Apple sued over 'false' iTunes card promises

Posted:
in iPod + iTunes + AppleTV edited January 2014
A new lawsuit accuses Apple of a bait-and-switch tactic with iTunes gift cards by instituting variable song pricing but leaving old cards on the shelves.



While Apple has been cracking down on fake iTunes gift cards, a new lawsuit filed Wednesday charges that Apple is committing fraud of its own.



Barbara and Daniel Owens of Illinois have sued Apple in a Southern District, East St. Louis court and accuse the California firm of violating state consumer protection and fraud laws by imposing variable pricing but continuing to sell gift cards that listed all songs as selling for 99 cents each, even after the April 7th milestone when some songs began selling for $1.29. The Owens family says it bought at least one $15 card in mid-May that still showed the 99-cent figure, potentially misleading them and other customers into thinking they would get more songs per card than was actually possible.



As the issue could affect anyone in the US who bought a card and not just the individuals at the heart of the suit, the plaintiffs hope for class action status and want Apple to refund the 30-cent difference for every $1.29 song the affected class bought while using a card advertising the 99-cent price. They also seek "additional relief" where possible.



As always, Apple hasn't commented on the lawsuit, though the case has questionable merit: most songs are discounted when bought as a whole album and didn't receive a price hike in this form. Also, the suit itself adds the cards provide enough music and video to match its dollar value, not a set number of songs.
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Comments

  • Reply 1 of 48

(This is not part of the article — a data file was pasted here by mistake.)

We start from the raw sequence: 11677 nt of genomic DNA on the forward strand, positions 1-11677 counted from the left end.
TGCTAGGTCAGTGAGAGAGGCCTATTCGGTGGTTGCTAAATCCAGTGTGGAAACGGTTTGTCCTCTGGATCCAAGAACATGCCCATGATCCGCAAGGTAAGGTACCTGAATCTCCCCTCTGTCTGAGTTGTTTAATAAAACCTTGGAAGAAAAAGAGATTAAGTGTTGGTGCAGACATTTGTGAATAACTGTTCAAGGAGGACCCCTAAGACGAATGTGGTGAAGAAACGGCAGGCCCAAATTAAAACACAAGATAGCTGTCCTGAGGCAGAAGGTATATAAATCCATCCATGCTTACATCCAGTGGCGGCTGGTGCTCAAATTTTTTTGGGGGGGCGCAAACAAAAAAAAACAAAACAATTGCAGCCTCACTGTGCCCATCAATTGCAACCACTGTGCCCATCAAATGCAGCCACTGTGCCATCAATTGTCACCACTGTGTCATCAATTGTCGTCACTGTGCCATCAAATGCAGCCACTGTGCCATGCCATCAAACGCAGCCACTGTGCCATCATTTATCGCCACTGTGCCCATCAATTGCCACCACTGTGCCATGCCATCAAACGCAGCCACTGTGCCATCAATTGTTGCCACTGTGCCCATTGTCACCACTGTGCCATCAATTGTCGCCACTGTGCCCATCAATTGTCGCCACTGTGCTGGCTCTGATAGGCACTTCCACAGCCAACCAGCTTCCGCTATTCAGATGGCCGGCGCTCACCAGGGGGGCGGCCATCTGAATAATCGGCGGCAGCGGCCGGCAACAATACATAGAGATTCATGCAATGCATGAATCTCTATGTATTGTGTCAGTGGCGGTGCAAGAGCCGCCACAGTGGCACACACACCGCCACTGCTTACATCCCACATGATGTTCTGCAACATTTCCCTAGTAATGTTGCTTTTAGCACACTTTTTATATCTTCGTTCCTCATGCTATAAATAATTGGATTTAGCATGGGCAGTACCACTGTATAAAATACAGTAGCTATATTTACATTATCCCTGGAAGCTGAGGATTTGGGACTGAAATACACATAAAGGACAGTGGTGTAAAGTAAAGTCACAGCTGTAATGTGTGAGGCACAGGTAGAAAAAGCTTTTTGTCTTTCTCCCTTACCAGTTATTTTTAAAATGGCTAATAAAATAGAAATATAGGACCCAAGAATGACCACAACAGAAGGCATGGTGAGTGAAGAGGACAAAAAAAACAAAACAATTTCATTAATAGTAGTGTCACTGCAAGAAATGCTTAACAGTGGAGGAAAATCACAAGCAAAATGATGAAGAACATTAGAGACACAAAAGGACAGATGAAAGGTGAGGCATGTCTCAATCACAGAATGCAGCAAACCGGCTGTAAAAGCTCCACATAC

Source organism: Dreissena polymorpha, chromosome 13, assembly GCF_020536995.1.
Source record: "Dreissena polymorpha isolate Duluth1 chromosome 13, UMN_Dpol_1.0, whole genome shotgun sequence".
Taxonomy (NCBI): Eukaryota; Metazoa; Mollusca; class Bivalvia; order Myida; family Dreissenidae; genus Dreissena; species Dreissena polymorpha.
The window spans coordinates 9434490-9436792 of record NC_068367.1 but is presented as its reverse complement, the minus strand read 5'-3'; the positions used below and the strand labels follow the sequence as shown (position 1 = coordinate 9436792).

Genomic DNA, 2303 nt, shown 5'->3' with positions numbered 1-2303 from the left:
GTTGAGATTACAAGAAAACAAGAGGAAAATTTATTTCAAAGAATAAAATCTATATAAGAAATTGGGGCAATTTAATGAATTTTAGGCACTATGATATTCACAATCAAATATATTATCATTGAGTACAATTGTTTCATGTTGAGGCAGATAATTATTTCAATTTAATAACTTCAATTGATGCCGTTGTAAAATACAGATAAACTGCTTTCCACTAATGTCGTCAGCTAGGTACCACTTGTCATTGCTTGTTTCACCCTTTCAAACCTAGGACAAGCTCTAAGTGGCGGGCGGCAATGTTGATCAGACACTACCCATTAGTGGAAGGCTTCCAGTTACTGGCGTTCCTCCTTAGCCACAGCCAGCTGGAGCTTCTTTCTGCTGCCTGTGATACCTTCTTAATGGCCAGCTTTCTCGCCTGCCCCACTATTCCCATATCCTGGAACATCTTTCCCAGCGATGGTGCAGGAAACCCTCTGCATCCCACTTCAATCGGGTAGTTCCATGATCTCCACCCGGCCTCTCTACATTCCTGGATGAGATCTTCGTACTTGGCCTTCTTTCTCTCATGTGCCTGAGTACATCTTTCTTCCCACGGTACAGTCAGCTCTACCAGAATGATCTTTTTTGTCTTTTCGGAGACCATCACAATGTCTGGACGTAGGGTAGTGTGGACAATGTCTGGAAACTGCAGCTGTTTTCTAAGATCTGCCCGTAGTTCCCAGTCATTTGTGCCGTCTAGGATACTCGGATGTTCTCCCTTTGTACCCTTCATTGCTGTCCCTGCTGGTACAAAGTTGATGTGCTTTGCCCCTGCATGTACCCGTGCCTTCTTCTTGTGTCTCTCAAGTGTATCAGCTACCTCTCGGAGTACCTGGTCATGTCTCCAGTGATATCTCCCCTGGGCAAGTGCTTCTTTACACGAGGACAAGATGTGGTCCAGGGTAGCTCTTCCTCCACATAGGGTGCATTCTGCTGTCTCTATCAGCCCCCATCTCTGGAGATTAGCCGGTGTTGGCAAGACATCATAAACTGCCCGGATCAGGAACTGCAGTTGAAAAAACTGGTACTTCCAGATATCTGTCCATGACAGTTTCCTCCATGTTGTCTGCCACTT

ulfoafulfoaf Posts: 175member
    I suppose they went out and bought dozens of more cards after clearly seeing that the price on some songs was as much as a $1.29? Did they close their eyes when buying them?



    Ridiculous.
  • Reply 2 of 48
    mactrippermactripper Posts: 1,328member
    Apple should have recognized those remaining 99¢ cards laying around on store shelves and sold those songs for 99¢ on iTMS, despite the new price hike.



    Does anyone think ahead at Apple and prevent these sort of issues from occurring in the first place?



    I guess not.





    (In other news Chomo Jackson died in a house fire, cause unspecified. children celebrate in the streets)
  • Reply 3 of 48
    techprtechpr Posts: 13member
    Very true, just 2 hours ago in a supermarket I saw a Gift Card Stand with $15 and $25 iTunes cards still with .99 a song.
  • Reply 4 of 48
    o4blackwrxo4blackwrx Posts: 380member
    Anyone that agrees with lawsuit is retarded. I guess they need to charge people 20 cents per song for those of you that bought a "99 cent song card" and purchased songs for 79 cents!!!
  • Reply 5 of 48
    chase rchase r Posts: 18member
    Apple definitely is in the wrong here, no doubt, but filing a lawsuit about it? Seriously? People like this really make me sick.
  • Reply 6 of 48
    rbonnerrbonner Posts: 635member
    I think this one is going too far, way bigger problems to solve. At what point does this stop a company from being flexible.



    Does the card say that all the songs are $.99, I would think there is a great selection still at $.99.
  • Reply 7 of 48
    o4blackwrxo4blackwrx Posts: 380member
    Quote:
    Originally Posted by Chase R View Post


    Apple definitely is in the wrong here, no doubt, but filing a lawsuit about it? Seriously? People like this really make me sick.



    How the f are they wrong. A store buys x amount of cards from Apple. The store then puts it on the shelf. You buy it from the store. I fail to see any logic in this lawsuit or people saying Apple is responsible. You can use a gift card towards anything in the ITMS. A movie to purchase or rent, an app for your iPhone, an album, a song either 79, 99 or 1.29, or whatever else is there. Seriously people geez
  • Reply 8 of 48
    mitchelljdmitchelljd Posts: 147member
    well, this is the stupidest lawsuit that I have seen.